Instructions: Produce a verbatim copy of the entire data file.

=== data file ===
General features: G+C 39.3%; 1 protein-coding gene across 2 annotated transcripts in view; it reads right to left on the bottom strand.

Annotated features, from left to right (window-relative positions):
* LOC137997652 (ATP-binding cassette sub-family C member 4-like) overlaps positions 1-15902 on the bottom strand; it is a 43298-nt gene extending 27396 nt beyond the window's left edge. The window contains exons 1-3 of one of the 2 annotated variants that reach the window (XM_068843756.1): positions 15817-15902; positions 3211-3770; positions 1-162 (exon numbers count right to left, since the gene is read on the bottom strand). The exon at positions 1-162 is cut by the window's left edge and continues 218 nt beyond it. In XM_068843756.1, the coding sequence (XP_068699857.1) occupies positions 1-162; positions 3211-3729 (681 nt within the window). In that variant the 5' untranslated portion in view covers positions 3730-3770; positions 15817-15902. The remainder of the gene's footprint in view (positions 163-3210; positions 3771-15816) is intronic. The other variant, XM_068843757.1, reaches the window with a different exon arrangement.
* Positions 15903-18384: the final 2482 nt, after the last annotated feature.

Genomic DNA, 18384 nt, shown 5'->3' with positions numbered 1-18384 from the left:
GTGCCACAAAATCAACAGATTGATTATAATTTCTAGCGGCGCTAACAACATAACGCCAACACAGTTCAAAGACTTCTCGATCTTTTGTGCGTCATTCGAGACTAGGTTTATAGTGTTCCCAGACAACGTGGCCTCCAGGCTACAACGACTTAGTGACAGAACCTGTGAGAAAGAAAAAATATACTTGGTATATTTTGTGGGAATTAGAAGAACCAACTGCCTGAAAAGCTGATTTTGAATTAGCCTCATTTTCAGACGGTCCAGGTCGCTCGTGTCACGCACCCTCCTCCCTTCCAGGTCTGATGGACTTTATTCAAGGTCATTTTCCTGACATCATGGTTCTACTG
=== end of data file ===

General features: G+C 39.3%; 1 protein-coding gene across 2 annotated transcripts in view; it reads right to left on the bottom strand.

Annotated features, from left to right (window-relative positions):
* LOC137997652 (ATP-binding cassette sub-family C member 4-like) overlaps positions 1-15902 on the bottom strand; it is a 43298-nt gene extending 27396 nt beyond the window's left edge. The window contains exons 1-3 of one of the 2 annotated variants that reach the window (XM_068843756.1): positions 15817-15902; positions 3211-3770; positions 1-162 (exon numbers count right to left, since the gene is read on the bottom strand). The exon at positions 1-162 is cut by the window's left edge and continues 218 nt beyond it. In XM_068843756.1, the coding sequence (XP_068699857.1) occupies positions 1-162; positions 3211-3729 (681 nt within the window). In that variant the 5' untranslated portion in view covers positions 3730-3770; positions 15817-15902. The remainder of the gene's footprint in view (positions 163-3210; positions 3771-15816) is intronic. The other variant, XM_068843757.1, reaches the window with a different exon arrangement.
* Positions 15903-18384: the final 2482 nt, after the last annotated feature.

Genomic DNA, 18384 nt, shown 5'->3' with positions numbered 1-18384 from the left:
GTGCCACAAAATCAACAGATTGATTATAATTTCTAGCGGCGCTAACAACATAACGCCAACACAGTTCAAAGACTTCTCGATCTTTTGTGCGTCATTCGAGACTAGGTTTATAGTGTTCCCAGACAACGTGGCCTCCAGGCTACAACGACTTAGTGACAGAACCTGTGAGAAAGAAAAAATATACTTGGTATATTTTGTGGGAATTAGAAGAACCAACTGCCTGAAAAGCTGATTTTGAATTAGCCTCATTTTCAGACGGTCCAGGTCGCTCGTGTCACGCACCCTCCTCCCTTCCAGGTCTGATGGACTTTATTCAAGGTCATTTTCCTGACATCATGGTTCTACTG